US prisoners often die from HIV/AIDS infection or inadequate medical service. A report released by the US Department of Justice in September 2007 said there were 22,480 state and federal inmates who were HIV infected or had confirmed AIDS at yearend 2005, 5,620 inmates had confirmed AIDS. During 2005 an estimated 176 state and 27 federal inmates died from AIDS-related causes (HIV in prisons 2005, US Department of Justice, www.ojp.usdoj.gov/bjs). According to a report by the Los Angeles Times on September 20, 2007, 426 death cases took place in California prisons in 2006 due to belated treatment. Among them, 18 deaths were found to be "preventable" and an additional 48 were found to be "possibly preventable". On April 14, 2007, 41-year-old diabetic prisoner Rodolfo Ramos died after being left alone and covered in his own feces for a week. Prison officials failed to get medical treatment for him despite knowing of his condition (The Associated Press, April 27, 2007).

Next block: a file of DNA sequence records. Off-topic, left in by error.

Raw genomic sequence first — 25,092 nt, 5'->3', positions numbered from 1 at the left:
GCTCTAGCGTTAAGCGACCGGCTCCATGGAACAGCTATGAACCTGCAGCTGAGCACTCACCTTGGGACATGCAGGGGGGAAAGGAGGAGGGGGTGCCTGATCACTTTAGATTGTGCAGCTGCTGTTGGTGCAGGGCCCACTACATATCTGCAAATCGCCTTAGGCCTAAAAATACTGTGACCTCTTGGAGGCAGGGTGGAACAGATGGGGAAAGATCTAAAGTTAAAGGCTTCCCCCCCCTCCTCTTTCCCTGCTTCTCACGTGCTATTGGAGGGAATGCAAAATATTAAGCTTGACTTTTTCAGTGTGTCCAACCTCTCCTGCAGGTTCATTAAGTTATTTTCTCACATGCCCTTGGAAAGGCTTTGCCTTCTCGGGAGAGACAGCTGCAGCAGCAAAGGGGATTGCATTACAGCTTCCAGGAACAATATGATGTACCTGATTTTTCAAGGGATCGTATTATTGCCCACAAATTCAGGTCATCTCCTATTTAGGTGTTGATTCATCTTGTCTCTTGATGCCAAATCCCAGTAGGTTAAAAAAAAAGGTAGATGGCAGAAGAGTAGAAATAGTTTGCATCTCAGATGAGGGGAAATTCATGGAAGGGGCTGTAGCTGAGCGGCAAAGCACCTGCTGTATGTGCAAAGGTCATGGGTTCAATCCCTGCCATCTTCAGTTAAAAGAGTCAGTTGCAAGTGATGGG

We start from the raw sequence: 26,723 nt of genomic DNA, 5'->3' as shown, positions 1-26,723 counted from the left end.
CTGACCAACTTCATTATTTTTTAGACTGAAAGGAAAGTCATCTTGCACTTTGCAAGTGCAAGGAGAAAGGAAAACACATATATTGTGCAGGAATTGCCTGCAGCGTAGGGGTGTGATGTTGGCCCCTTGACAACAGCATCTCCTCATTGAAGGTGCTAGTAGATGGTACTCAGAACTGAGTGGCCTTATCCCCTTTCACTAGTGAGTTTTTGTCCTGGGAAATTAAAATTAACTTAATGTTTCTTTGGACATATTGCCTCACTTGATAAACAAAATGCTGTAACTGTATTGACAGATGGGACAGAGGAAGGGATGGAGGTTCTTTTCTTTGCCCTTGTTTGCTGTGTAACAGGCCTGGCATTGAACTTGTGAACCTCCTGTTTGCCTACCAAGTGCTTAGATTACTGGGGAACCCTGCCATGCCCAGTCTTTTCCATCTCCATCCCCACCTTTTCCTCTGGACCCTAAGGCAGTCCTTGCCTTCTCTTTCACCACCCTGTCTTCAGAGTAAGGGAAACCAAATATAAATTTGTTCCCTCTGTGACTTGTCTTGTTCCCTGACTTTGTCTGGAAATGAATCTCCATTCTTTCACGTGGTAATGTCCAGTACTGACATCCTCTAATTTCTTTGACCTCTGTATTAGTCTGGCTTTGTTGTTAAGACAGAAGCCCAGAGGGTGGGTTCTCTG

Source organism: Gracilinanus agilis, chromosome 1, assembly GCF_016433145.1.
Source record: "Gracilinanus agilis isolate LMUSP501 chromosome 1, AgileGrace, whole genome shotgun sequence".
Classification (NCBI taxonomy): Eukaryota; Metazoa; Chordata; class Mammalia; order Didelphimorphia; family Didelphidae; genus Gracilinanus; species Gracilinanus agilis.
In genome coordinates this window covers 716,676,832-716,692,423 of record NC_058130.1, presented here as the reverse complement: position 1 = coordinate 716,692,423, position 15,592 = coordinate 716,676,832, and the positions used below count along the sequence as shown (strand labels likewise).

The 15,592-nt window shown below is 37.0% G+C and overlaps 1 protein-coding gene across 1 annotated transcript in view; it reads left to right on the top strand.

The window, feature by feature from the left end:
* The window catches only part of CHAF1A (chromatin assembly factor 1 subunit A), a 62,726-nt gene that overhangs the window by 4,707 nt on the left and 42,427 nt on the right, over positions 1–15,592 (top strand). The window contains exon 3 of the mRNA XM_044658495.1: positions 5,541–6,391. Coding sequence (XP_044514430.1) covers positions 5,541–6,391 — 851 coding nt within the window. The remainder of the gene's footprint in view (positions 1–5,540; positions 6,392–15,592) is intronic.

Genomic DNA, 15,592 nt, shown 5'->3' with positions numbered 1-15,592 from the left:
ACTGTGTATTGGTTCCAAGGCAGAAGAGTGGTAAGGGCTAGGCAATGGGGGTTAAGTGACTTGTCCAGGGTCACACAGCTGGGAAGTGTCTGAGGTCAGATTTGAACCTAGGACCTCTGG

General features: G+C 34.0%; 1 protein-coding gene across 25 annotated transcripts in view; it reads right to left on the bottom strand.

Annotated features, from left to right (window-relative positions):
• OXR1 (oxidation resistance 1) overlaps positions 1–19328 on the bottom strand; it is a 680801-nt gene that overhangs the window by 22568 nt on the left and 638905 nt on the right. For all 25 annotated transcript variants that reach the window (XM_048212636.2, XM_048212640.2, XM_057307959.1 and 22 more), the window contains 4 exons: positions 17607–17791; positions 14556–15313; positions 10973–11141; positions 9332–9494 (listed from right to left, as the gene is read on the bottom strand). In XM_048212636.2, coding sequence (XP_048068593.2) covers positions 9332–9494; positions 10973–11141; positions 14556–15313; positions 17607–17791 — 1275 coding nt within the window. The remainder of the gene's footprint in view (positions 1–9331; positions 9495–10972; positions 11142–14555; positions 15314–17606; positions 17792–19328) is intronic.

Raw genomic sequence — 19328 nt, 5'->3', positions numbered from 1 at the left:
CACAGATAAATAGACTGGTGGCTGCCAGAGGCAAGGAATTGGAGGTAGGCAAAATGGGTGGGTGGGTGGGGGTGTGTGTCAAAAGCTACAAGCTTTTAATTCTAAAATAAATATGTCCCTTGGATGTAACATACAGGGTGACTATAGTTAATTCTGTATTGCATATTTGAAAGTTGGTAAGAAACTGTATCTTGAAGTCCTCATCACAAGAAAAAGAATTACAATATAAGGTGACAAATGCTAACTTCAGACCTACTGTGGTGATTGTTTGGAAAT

The justice of US judicial system was increasingly put in question. Survey finds that since the first DNA exoneration in 1989, there have been 209 post-conviction DNA exonerations in the United States. The average length of time served by exonerees is 12 years. The average age of exonerees at the time of their wrongful convictions was 26, and 15 of the 209 people exonerated through DNA served time on death row (Facts on Post-Conviction DNA Exonerations, Innocence Project, www.innocenceproject.com). The Associated Press reported on January 3, 2008 that Charles Chatman of Texas was proved innocent by DNA evidence after spending 26 years in prison. In 1981, he was sentenced to 99 years in prison after convicted of committing serious sexual assaults. He was the 15th inmate exonerated by DNA evidence in Dalas since 2001 (Texas Man Exonerated by DNA After 26 Years, the Associated Press, January 3, 2008).